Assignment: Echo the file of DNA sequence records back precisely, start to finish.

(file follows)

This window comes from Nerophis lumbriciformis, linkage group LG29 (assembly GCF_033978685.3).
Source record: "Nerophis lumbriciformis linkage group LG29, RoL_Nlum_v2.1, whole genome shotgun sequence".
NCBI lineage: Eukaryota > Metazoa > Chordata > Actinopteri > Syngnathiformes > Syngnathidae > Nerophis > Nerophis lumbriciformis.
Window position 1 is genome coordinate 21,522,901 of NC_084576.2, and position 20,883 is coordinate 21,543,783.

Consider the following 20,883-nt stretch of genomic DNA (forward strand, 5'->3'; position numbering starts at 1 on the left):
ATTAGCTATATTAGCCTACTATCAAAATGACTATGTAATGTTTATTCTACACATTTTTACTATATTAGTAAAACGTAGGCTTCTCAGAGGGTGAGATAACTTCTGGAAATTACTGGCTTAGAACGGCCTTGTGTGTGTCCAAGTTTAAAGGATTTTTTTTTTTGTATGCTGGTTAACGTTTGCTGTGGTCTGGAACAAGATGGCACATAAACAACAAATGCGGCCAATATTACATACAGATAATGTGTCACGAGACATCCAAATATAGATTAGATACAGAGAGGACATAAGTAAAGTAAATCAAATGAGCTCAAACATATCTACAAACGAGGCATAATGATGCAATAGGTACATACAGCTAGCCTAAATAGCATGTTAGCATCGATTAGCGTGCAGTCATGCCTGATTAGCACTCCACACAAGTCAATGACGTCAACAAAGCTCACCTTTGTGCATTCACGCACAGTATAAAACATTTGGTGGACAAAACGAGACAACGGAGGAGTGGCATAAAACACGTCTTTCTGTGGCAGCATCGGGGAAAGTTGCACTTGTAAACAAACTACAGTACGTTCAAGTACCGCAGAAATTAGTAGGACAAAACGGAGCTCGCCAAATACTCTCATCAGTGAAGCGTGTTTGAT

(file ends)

This window comes from Nerophis lumbriciformis, linkage group LG29 (assembly GCF_033978685.3).
Source record: "Nerophis lumbriciformis linkage group LG29, RoL_Nlum_v2.1, whole genome shotgun sequence".
NCBI lineage: Eukaryota > Metazoa > Chordata > Actinopteri > Syngnathiformes > Syngnathidae > Nerophis > Nerophis lumbriciformis.
Window position 1 is genome coordinate 21,522,901 of NC_084576.2, and position 20,883 is coordinate 21,543,783.

Consider the following 20,883-nt stretch of genomic DNA (forward strand, 5'->3'; position numbering starts at 1 on the left):
ATTAGCTATATTAGCCTACTATCAAAATGACTATGTAATGTTTATTCTACACATTTTTACTATATTAGTAAAACGTAGGCTTCTCAGAGGGTGAGATAACTTCTGGAAATTACTGGCTTAGAACGGCCTTGTGTGTGTCCAAGTTTAAAGGATTTTTTTTTTTGTATGCTGGTTAACGTTTGCTGTGGTCTGGAACAAGATGGCACATAAACAACAAATGCGGCCAATATTACATACAGATAATGTGTCACGAGACATCCAAATATAGATTAGATACAGAGAGGACATAAGTAAAGTAAATCAAATGAGCTCAAACATATCTACAAACGAGGCATAATGATGCAATAGGTACATACAGCTAGCCTAAATAGCATGTTAGCATCGATTAGCGTGCAGTCATGCCTGATTAGCACTCCACACAAGTCAATGACGTCAACAAAGCTCACCTTTGTGCATTCACGCACAGTATAAAACATTTGGTGGACAAAACGAGACAACGGAGGAGTGGCATAAAACACGTCTTTCTGTGGCAGCATCGGGGAAAGTTGCACTTGTAAACAAACTACAGTACGTTCAAGTACCGCAGAAATTAGTAGGACAAAACGGAGCTCGCCAAATACTCTCATCAGTGAAGCGTGTTTGAT